Scientists have found out why you need to go to bed earlier in winter

(ORDO NEWS) — A new study has shown that adjusting your sleep patterns to reflect the changing seasons is essential, at least for people with insomnia.

How artificial light sources – street lamps, spotlights, lamps in the house, light bulbs on electrical appliances – affect human sleep has been the subject of quite a lot of recent scientific work.

However, we don’t know much about the long-term effects caused by the seasons.

Scientists from the Berlin Institute of Health, the University Hospital Charité – Universitätsmedizin Berlin and St. Hedwig’s Hospital (Germany) decided to fill this gap.

The aim of their retrospective study was to study the seasonal fluctuations in sleep rates in patients living in a large city.

“Light affects the structure of sleep (it consists of two phases – REM (REM) and non-REM sleep.

The effect of duration of periods of darkness and melatonin secretion in healthy individuals has been demonstrated in vitro.

Participants in one previous study slept 3.3 hours longer with a 10-hour photoperiod (length of daylight) than with a 16-hour photoperiod.

Thus, the most important factor in the change in sleep duration may be the natural change in light during the year.

The light entering the retina serves as the main time signal for the biological clock,” the authors of the work said.

However, although biological processes and experimental results suggest seasonal changes in how long a person sleeps throughout the year, scientists tried to challenge these findings in the 1990s.

The new study was carried out in a laboratory at St. Hedwig’s Hospital in Berlin for one year.

It involved 188 patients: 98 women and 90 men aged 17 to 81 with neuropsychiatric sleep disorders, who were examined in different months in groups of no more than 20 people.

The subjects did not take drugs that could disrupt nighttime sleep (antidepressants, dopamine receptor agonists, antipsychotics, stimulants, and so on).

Each person underwent polysomnography during sleep for three nights: alarm clocks were prohibited, but some patients insisted that they should be woken up anyway – for this, the latest possible awakening time was determined.

The windows of the laboratory faced east or west and could be either fully curtained or open.

The results of the experiment confirmed previous observations that the duration of night rest varies depending on the time of year.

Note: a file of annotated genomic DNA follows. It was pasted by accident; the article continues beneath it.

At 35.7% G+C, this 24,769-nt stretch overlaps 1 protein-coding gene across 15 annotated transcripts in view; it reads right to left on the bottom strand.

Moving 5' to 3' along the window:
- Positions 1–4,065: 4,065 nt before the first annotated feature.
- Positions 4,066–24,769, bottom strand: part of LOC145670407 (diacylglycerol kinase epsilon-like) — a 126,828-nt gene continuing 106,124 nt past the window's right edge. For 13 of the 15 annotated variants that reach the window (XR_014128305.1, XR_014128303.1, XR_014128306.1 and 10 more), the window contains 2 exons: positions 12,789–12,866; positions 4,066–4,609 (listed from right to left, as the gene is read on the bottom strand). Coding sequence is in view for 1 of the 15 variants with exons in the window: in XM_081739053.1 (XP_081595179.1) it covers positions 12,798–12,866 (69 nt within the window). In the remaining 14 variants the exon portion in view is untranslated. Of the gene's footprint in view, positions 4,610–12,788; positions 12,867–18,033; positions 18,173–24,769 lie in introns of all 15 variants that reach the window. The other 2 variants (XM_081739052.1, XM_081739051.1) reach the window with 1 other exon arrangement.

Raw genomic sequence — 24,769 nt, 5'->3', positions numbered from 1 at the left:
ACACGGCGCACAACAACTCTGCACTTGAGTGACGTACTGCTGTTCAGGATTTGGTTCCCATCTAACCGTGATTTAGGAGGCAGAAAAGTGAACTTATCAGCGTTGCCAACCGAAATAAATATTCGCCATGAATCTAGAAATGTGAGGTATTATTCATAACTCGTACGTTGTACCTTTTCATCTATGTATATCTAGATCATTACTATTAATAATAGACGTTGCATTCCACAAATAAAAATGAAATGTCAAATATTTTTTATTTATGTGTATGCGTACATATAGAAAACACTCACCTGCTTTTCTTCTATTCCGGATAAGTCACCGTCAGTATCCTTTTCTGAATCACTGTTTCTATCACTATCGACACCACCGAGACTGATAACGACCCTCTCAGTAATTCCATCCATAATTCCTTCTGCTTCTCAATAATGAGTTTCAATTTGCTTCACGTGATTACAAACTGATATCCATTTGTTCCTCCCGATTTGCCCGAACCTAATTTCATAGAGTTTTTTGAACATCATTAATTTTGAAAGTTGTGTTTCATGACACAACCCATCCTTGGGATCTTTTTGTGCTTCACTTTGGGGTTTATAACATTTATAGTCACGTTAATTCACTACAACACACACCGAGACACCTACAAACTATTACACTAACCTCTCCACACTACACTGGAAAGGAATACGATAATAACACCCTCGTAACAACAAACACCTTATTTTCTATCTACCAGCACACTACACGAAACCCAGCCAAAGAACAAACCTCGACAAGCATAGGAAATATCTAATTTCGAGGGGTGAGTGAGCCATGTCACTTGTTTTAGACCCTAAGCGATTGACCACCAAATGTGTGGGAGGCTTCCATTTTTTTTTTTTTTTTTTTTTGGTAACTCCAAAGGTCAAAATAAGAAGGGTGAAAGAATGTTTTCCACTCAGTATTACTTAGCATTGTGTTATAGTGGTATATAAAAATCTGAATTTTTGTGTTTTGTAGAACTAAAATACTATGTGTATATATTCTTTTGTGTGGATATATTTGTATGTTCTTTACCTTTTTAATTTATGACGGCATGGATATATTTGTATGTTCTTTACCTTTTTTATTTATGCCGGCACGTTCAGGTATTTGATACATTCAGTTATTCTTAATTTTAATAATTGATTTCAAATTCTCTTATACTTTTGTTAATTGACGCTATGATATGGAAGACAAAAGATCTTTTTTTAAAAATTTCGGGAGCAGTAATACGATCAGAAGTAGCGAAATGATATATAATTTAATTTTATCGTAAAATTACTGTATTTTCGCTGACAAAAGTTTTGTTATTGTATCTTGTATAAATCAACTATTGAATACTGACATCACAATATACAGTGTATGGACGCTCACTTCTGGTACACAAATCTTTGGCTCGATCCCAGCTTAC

So, in winter, the subjects slept an average of 62 minutes longer, although scientists considered this to be a negligible difference.

The period from the moment of falling asleep to the beginning of the REM phase (REM) was shorter in autumn than in spring, the difference was about 25 minutes.

In winter, this phase itself was longer than in spring, by about 30 minutes: in September, December, and January, it lasted an average of 100 minutes, and in April and June, 70 minutes each.

Slow-wave sleep – characterized by low-frequency activity of the cerebral cortex, at which time the brain really rests – turned out to be generally stable in winter and summer (lasted about 60-70 minutes, peaking from December to May), but decreased in autumn, especially in September – the difference was 31 minutes compared to February.

“For many people, the time to wake up depends more on the work schedule or study than on the biological clock. This means that the sleep schedule can only be adjusted by adjusting the time for going to bed.

According to our findings, improvements can be achieved by taking into account the increased need for sleep in winter and going to bed earlier.

In addition, changing the clock twice a year can alleviate seasonal changes in human physiology. For example, standard time (winter) provides more natural light when people drive to work in the morning.

On the other hand, a reduced need for sleep in the summer may lead to longer periods of wakefulness before school or work, which are better spent in free time after lunch and in the evening, ”the scientists concluded.

Of course, the experiment would have to be repeated with participants without sleep disturbances. Then, according to the authors of the article, they will receive unequivocal evidence that the sleep pattern needs to be adjusted taking into account the time of year.


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